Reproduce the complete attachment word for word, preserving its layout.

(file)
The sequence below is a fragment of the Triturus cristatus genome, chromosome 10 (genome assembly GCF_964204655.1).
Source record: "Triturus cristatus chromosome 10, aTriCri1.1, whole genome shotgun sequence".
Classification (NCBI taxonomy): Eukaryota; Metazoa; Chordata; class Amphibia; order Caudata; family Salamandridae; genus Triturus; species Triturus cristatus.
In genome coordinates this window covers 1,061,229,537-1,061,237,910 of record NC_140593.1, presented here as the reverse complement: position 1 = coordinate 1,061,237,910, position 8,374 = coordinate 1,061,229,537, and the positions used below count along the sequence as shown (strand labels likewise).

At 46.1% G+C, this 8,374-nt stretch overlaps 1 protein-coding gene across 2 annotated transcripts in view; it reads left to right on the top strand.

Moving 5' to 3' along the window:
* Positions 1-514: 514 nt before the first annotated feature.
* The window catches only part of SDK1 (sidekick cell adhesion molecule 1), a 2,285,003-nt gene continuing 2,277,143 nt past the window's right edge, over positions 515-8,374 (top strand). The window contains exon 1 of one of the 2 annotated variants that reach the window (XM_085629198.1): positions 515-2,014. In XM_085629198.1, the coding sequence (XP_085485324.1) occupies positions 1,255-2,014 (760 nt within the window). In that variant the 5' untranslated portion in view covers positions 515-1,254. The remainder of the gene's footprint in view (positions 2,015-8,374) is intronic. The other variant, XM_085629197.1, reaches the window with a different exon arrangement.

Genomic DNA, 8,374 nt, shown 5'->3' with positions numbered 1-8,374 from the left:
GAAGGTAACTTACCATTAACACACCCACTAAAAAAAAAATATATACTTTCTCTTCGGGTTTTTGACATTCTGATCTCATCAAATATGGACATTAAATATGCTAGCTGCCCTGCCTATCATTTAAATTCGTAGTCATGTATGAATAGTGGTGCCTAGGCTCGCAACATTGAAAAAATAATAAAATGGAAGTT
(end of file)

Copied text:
The sequence below is a fragment of the Triturus cristatus genome, chromosome 10 (genome assembly GCF_964204655.1).
Source record: "Triturus cristatus chromosome 10, aTriCri1.1, whole genome shotgun sequence".
Classification (NCBI taxonomy): Eukaryota; Metazoa; Chordata; class Amphibia; order Caudata; family Salamandridae; genus Triturus; species Triturus cristatus.
In genome coordinates this window covers 1,061,229,537-1,061,237,910 of record NC_140593.1, presented here as the reverse complement: position 1 = coordinate 1,061,237,910, position 8,374 = coordinate 1,061,229,537, and the positions used below count along the sequence as shown (strand labels likewise).

At 46.1% G+C, this 8,374-nt stretch overlaps 1 protein-coding gene across 2 annotated transcripts in view; it reads left to right on the top strand.

Moving 5' to 3' along the window:
* Positions 1-514: 514 nt before the first annotated feature.
* The window catches only part of SDK1 (sidekick cell adhesion molecule 1), a 2,285,003-nt gene continuing 2,277,143 nt past the window's right edge, over positions 515-8,374 (top strand). The window contains exon 1 of one of the 2 annotated variants that reach the window (XM_085629198.1): positions 515-2,014. In XM_085629198.1, the coding sequence (XP_085485324.1) occupies positions 1,255-2,014 (760 nt within the window). In that variant the 5' untranslated portion in view covers positions 515-1,254. The remainder of the gene's footprint in view (positions 2,015-8,374) is intronic. The other variant, XM_085629197.1, reaches the window with a different exon arrangement.

Genomic DNA, 8,374 nt, shown 5'->3' with positions numbered 1-8,374 from the left:
GAAGGTAACTTACCATTAACACACCCACTAAAAAAAAAATATATACTTTCTCTTCGGGTTTTTGACATTCTGATCTCATCAAATATGGACATTAAATATGCTAGCTGCCCTGCCTATCATTTAAATTCGTAGTCATGTATGAATAGTGGTGCCTAGGCTCGCAACATTGAAAAAATAATAAAATGGAAGTT